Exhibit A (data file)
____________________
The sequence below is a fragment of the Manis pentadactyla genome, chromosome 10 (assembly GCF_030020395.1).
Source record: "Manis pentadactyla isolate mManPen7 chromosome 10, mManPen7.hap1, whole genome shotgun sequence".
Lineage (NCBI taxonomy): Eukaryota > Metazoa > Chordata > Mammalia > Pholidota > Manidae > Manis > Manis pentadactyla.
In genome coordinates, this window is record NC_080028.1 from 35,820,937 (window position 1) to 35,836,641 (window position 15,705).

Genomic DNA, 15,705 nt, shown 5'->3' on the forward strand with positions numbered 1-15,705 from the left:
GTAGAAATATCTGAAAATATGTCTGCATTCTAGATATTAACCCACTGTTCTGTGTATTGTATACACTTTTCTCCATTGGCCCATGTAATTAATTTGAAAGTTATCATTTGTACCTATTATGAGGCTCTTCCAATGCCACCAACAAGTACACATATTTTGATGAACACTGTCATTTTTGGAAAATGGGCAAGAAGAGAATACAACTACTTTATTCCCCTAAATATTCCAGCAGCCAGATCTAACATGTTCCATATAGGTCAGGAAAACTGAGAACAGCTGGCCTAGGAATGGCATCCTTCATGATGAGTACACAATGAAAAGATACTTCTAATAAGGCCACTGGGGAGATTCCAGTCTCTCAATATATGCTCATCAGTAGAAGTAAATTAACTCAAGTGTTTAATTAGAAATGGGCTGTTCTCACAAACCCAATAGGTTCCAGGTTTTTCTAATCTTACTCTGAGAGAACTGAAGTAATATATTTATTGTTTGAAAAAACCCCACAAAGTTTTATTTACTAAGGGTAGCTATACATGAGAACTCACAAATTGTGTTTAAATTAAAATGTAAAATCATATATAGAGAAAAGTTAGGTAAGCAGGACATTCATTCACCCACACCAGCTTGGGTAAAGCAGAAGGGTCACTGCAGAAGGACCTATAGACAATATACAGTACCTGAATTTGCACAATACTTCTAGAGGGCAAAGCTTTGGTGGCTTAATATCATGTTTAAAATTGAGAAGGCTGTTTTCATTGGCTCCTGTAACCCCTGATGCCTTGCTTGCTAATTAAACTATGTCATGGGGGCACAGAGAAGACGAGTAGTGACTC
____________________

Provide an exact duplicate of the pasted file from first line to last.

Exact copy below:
The sequence below is a fragment of the Manis pentadactyla genome, chromosome 10 (assembly GCF_030020395.1).
Source record: "Manis pentadactyla isolate mManPen7 chromosome 10, mManPen7.hap1, whole genome shotgun sequence".
Lineage (NCBI taxonomy): Eukaryota > Metazoa > Chordata > Mammalia > Pholidota > Manidae > Manis > Manis pentadactyla.
In genome coordinates, this window is record NC_080028.1 from 35,820,937 (window position 1) to 35,836,641 (window position 15,705).

Genomic DNA, 15,705 nt, shown 5'->3' on the forward strand with positions numbered 1-15,705 from the left:
GTAGAAATATCTGAAAATATGTCTGCATTCTAGATATTAACCCACTGTTCTGTGTATTGTATACACTTTTCTCCATTGGCCCATGTAATTAATTTGAAAGTTATCATTTGTACCTATTATGAGGCTCTTCCAATGCCACCAACAAGTACACATATTTTGATGAACACTGTCATTTTTGGAAAATGGGCAAGAAGAGAATACAACTACTTTATTCCCCTAAATATTCCAGCAGCCAGATCTAACATGTTCCATATAGGTCAGGAAAACTGAGAACAGCTGGCCTAGGAATGGCATCCTTCATGATGAGTACACAATGAAAAGATACTTCTAATAAGGCCACTGGGGAGATTCCAGTCTCTCAATATATGCTCATCAGTAGAAGTAAATTAACTCAAGTGTTTAATTAGAAATGGGCTGTTCTCACAAACCCAATAGGTTCCAGGTTTTTCTAATCTTACTCTGAGAGAACTGAAGTAATATATTTATTGTTTGAAAAAACCCCACAAAGTTTTATTTACTAAGGGTAGCTATACATGAGAACTCACAAATTGTGTTTAAATTAAAATGTAAAATCATATATAGAGAAAAGTTAGGTAAGCAGGACATTCATTCACCCACACCAGCTTGGGTAAAGCAGAAGGGTCACTGCAGAAGGACCTATAGACAATATACAGTACCTGAATTTGCACAATACTTCTAGAGGGCAAAGCTTTGGTGGCTTAATATCATGTTTAAAATTGAGAAGGCTGTTTTCATTGGCTCCTGTAACCCCTGATGCCTTGCTTGCTAATTAAACTATGTCATGGGGGCACAGAGAAGACGAGTAGTGACTC